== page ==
Coming up with a reasonable plan, however, wasn’t enough to make us feel less worried and frustrated. We weren’t the only ones who were annoyed.   Rachel was too.  Rachel is conscientious about coming regularly and letting us know when she can’t attend. While she is relatively new to the program, she is a junior like the three who were missing and has a similarly heavy workload at school.  She’s worried about her SAT’s too.  Understandably, she resented having to hang out with the adults in the room and wait for her peers when she could have been using that time to tackle homework.  One of our worries was that the group of three – all veterans who have been involved in the program since middle school - wasn’t setting a very good example for newcomers like Rachel.  In the past we’ve depended on our veterans to mentor new girls, but we were beginning to wonder if this group was mature enough to take on that responsibility.

Thankfully, the three girls appeared before we closed the door on the workshop. We talked through our concerns and feelings with them and, together, we reached an understanding about how to move forward.  What we decided, though, sounded like a repetition of what we have consistently asked of our troupe members:  let us know if you can’t come to the workshop or are going to be late and make every effort to be ready to work between 6:00 and 6:15. 

I wasn’t optimistic that anything would change. The three girls seemed surprised and confused when we told them that we felt disrespected because of their repeated tardiness.

“I guess I just didn’t think…well…that it would be…,” began Shenise.

“Well, reverse the situation,” suggested Paula.  “How would you feel if you were waiting here for us for 35 minutes.”

“After all, this isn’t a group where we just talk about issues.  This is a writing and performing troupe and we need consistency and participation to reach a goal,” I added.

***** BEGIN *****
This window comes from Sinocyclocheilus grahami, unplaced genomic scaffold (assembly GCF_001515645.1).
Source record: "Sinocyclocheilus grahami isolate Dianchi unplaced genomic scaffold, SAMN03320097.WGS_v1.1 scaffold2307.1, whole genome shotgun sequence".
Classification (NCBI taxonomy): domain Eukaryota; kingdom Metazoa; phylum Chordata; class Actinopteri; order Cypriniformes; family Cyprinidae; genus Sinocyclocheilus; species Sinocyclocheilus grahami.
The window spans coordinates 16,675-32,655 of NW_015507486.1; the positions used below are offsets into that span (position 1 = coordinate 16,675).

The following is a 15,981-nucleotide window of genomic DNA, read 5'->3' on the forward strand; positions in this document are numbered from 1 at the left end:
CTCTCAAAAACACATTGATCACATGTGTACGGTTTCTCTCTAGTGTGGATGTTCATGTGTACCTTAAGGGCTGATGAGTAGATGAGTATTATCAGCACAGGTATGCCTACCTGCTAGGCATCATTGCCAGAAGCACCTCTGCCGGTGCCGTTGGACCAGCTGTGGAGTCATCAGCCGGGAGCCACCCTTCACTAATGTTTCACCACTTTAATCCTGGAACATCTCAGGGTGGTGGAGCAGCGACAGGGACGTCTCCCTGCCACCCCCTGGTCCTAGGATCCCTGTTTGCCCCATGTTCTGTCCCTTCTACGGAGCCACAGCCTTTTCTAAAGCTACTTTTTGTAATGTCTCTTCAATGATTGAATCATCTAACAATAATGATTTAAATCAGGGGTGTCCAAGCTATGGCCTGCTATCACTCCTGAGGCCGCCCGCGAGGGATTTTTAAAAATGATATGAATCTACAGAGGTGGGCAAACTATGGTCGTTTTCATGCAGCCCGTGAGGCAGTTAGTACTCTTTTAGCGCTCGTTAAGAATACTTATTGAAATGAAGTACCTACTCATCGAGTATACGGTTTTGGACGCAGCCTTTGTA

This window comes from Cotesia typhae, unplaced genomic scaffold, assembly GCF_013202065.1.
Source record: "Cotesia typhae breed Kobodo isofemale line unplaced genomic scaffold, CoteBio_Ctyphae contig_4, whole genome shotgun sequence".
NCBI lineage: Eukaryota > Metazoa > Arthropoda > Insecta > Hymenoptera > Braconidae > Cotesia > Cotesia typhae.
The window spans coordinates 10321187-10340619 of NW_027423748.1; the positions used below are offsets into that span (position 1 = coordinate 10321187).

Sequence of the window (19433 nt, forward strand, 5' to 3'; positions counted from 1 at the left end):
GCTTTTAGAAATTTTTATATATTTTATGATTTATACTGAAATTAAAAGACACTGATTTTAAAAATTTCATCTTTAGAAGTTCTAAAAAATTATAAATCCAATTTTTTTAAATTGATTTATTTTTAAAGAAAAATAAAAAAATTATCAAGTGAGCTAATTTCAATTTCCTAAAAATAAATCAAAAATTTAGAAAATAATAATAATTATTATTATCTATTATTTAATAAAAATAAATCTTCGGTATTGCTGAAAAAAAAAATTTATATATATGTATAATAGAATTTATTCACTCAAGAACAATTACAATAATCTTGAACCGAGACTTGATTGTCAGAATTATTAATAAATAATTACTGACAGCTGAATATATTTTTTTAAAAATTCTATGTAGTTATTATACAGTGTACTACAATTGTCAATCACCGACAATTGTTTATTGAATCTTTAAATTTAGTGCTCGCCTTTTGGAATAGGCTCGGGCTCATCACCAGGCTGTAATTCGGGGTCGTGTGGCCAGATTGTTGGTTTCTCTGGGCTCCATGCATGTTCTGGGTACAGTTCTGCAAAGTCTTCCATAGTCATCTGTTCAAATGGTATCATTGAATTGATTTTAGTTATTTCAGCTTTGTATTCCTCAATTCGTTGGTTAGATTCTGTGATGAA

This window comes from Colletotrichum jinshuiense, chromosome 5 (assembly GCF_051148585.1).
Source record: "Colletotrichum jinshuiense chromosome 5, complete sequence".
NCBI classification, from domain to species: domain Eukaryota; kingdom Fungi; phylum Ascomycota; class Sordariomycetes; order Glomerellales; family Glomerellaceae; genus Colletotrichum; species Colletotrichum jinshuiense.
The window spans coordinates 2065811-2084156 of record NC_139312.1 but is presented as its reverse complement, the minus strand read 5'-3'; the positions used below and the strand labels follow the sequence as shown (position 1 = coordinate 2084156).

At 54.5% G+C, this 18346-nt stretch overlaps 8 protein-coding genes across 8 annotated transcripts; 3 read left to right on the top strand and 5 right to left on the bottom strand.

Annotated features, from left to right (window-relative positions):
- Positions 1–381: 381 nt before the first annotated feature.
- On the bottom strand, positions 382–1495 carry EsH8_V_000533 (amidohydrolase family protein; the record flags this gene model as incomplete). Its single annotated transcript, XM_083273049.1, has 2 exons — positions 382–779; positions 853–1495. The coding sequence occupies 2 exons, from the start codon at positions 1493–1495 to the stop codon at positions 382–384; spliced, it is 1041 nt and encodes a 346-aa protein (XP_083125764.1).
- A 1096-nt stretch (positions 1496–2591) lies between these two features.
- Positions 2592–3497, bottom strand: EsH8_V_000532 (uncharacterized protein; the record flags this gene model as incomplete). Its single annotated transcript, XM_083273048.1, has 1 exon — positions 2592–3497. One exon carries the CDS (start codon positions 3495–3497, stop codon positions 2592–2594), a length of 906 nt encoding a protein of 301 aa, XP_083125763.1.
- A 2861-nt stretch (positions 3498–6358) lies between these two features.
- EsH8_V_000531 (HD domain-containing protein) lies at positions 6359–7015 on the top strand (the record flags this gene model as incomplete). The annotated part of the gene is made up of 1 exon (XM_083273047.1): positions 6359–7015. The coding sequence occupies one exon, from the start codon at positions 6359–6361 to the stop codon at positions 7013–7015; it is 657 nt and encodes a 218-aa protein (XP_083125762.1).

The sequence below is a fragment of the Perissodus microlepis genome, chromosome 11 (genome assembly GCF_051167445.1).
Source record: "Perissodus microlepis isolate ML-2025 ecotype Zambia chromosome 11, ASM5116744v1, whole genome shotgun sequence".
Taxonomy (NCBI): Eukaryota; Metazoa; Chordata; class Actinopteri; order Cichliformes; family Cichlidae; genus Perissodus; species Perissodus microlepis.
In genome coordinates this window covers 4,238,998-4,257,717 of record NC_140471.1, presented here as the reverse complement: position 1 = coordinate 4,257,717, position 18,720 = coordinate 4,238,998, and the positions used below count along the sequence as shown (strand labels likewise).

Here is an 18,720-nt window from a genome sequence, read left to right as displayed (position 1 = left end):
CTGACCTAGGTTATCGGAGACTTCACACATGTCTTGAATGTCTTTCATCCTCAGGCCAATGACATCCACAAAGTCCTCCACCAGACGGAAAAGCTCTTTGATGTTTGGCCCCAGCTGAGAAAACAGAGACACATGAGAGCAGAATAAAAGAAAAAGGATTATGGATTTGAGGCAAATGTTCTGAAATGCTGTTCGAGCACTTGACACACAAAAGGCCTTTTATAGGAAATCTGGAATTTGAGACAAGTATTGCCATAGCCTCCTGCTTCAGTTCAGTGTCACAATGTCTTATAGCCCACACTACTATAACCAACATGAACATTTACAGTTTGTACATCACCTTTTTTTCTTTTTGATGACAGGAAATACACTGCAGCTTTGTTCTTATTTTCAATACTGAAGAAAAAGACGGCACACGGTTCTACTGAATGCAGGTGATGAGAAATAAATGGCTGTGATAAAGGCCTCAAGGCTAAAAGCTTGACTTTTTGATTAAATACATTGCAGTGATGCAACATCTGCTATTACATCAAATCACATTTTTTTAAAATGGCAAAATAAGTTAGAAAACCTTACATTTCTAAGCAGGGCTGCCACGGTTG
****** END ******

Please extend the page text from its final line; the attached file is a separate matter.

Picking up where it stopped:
“Well…do you want us to quit?” asked Cheryl.

“No, of course not!” we said almost together, echoing each other’s dismay at the question.

Cheryl’s question reflected the guilt she and the others must have been feeling.  It also indicated to me that these girls haven’t thought very much about how their behavior impacts others.  My hope was that our conversation would help them understand how much we appreciate their participation and look to them as troupe leaders.  In the back of my mind, however, I knew they might show up on time for a couple of weeks, then revert to their previous pattern of behavior.

As of today, the news is positive. The girls showed up at our next workshop before we did, arranged the desks into our circle, sat down, and waited patiently for us to arrive. Karen’s conversation with Alice and her parents alleviated our worry on that front too. The poor girl had suffered an injury during a track workout that made her forget entirely about Girls Surviving. 

It is too soon to tell whether or not our conversation about being late will have a lasting impact on this year’s veterans.  We’ll encourage the responsiveness we’ve seen so far, however.  The girls have demonstrated their maturity in other ways – primarily during our many thoughtful discussions about the play. Hopefully that is another positive indication that they will show increasing interest in learning more about how to – and what it means to – be a leader and mentor in Girls Surviving.